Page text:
Improve relationships by avoiding low glucose levels

Improve relationships by avoiding low glucose levels
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(NaturalHealth365)  Do you want to have better relationships with your family and friends?  If so, then you’re in the right place to discover a major issue that’s rarely discussed by mainstream media outlets.

Are you feeling overly sensitive or do you tend to easily “fly off the handle?”  Notice yourself quarreling with your spouse or children all too often?  If you find yourself experiencing frequent mood fluctuations that affect your relationships and emotional wellbeing throughout the day – low glucose levels could be to blame.

Relationships can be destroyed by an overlooked (avoidable) reason

Instead of getting angry, researchers suggest you get busy with eating!

Low blood sugar, known as hypoglycemia should not be taken lightly. Published in the Proceedings of The National Academy of Sciences, Florida University researchers reported that hypoglycemia leads to greater aggression in married couples.

In addition, studies indicate that preventing childhood diseases such as mental health issues, diabetes and obesity is directly related to optimizing blood sugar levels from infancy.

Chronic stress and adrenal burnout can be caused by blood sugar imbalances

For those of us that burn the candle at both ends or are on the go without taking time for meals and snacks, the optimal insulin to cortisol ratio that keeps us even-keeled and feeling energized is often tapped out.  This extreme shift in neuro-hormonal homeostasis can result in anxiety, frustration, anger and sadness, making it difficult to maintain both personal and professional relationships.

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Some of you may be thinking, “but I snack all day and still experience those fluctuations, why?”  This can even happen to people who choose healthy, nutrient-dense foods, but may not be ingesting them at optimal times.

If high sugar-rich foods (even natural varieties) such as fruits are selected without following up with high-quality proteins and fats – blood sugar can quickly drop, causing you to feel a sudden change in mood.

Are you having a problem with your child due to low glucose levels?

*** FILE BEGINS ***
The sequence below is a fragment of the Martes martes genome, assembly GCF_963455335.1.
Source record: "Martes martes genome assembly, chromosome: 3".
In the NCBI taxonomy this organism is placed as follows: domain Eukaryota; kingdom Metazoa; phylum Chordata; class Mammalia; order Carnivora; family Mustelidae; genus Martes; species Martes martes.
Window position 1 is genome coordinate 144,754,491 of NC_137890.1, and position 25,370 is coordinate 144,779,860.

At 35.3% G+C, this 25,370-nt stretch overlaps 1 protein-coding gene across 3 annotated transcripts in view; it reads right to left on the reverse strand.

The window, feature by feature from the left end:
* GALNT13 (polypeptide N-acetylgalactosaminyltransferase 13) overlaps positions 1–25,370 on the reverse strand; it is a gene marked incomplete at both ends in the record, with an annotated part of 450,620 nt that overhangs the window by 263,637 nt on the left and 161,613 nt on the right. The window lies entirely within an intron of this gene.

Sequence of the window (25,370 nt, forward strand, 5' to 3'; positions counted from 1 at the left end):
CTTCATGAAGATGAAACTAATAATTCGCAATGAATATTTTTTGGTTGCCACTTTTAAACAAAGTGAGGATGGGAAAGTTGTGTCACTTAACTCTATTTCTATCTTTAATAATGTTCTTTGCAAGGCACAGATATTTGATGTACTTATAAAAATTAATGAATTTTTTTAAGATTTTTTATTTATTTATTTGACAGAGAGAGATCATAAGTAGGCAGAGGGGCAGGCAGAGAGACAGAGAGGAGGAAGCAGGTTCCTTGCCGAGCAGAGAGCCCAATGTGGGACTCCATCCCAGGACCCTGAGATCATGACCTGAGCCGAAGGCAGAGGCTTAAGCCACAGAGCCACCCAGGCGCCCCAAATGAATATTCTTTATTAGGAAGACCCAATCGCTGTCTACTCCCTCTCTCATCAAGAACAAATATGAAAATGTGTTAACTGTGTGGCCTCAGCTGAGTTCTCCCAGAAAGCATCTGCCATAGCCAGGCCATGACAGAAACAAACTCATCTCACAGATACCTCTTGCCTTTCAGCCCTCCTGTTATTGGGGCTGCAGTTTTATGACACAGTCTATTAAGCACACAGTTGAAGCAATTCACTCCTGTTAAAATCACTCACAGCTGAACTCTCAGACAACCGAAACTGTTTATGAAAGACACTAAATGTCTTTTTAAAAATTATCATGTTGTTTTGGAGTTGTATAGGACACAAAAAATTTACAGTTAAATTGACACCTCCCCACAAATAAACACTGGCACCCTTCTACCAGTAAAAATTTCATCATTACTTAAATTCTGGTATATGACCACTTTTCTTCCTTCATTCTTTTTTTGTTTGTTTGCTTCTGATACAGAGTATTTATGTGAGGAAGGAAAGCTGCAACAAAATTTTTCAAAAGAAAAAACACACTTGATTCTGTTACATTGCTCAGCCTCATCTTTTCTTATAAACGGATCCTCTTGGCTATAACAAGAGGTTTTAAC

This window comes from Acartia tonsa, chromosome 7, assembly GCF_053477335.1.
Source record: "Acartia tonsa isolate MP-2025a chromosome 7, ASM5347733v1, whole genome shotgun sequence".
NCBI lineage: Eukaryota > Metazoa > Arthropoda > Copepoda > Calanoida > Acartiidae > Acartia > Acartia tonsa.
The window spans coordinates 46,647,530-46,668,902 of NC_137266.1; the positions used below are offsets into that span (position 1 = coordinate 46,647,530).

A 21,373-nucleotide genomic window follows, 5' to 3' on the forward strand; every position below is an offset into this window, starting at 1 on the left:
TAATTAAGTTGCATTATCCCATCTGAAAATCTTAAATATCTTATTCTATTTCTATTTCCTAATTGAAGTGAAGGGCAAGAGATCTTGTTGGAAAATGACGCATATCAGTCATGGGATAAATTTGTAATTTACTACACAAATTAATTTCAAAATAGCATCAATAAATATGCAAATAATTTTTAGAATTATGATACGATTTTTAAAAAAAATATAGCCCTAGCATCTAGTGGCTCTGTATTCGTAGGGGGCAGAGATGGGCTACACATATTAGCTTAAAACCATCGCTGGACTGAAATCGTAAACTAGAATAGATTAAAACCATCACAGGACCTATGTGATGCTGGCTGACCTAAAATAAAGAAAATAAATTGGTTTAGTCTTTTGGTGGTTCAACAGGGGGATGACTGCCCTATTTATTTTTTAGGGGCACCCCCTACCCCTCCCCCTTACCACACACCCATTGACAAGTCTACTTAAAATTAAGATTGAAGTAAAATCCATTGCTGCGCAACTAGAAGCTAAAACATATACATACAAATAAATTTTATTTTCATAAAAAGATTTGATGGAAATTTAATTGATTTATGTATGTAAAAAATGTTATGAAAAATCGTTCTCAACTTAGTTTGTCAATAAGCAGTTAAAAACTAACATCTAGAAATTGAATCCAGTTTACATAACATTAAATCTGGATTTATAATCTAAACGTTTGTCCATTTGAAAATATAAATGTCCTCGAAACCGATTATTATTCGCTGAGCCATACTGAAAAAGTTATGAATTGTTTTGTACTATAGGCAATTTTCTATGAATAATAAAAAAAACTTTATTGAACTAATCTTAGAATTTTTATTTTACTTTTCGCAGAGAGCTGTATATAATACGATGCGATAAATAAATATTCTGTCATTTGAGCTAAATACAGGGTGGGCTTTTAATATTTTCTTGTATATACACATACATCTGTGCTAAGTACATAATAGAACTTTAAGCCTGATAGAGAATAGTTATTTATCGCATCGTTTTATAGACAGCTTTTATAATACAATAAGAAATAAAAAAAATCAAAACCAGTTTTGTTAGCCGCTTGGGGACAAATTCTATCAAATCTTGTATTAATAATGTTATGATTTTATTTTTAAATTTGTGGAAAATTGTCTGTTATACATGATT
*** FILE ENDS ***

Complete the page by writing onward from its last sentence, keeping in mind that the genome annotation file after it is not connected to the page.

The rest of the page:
Monitoring blood sugar is especially important for children of all ages – they too may experience difficulty with relationships at home and at school if hypoglycemic episodes become a regular occurrence.

My colleagues specializing in pediatric health emphasize that a “cranky” child is not necessarily just going through “terrible twos” or a “moody teenager”, but may not be ingesting enough glycemic-index optimizing foods throughout the day.  You may notice intermittent crying, wining, lethargy and fatigue or conversely, anxiety, anger or frustration as a result of hypoglycemia.

Because learning and development depend on the right balance of fats, carbohydrates and proteins it’s important to keep children on a meal and snack schedule to fuel them throughout the day.  Children are also very susceptible to reactive hypoglycemia.

This results when two or three doughnuts for example or foods rich in simple sugars are eaten closely together causing blood sugar to skyrocket, but then quickly plummet.

Be careful: Certain drugs can cause low blood sugar

Antidepressants including SSRIs and tricyclic antidepressants have been shown to negatively influence blood sugar resulting in hypoglycemia.  While antidepressants may not directly cause low glucose levels, they do cause appetite suppression making it difficult for some patients to maintain an ideal glycemic index.

If you take an antidepressant or are considering one, talk to an integrative healthcare provider about regulating blood sugar.

While optimizing blood sugar through dietary awareness is frontline “treatment”, current research is aimed at observing genetic markers that influence the severity of hypoglycemia and related metabolic syndromes to help prevent its multi-systemic effects.

About the author: Christine M. Dionese L.Ac, MSTOM is an integrative health expert, medical journalist and food writer. She’s dedicated her career to helping others understand the science of happiness and its powerful effects on everyday human health. Christine practices, writes and speaks on environmental functional medicine, epigenetics, food therapy and sustainable living.

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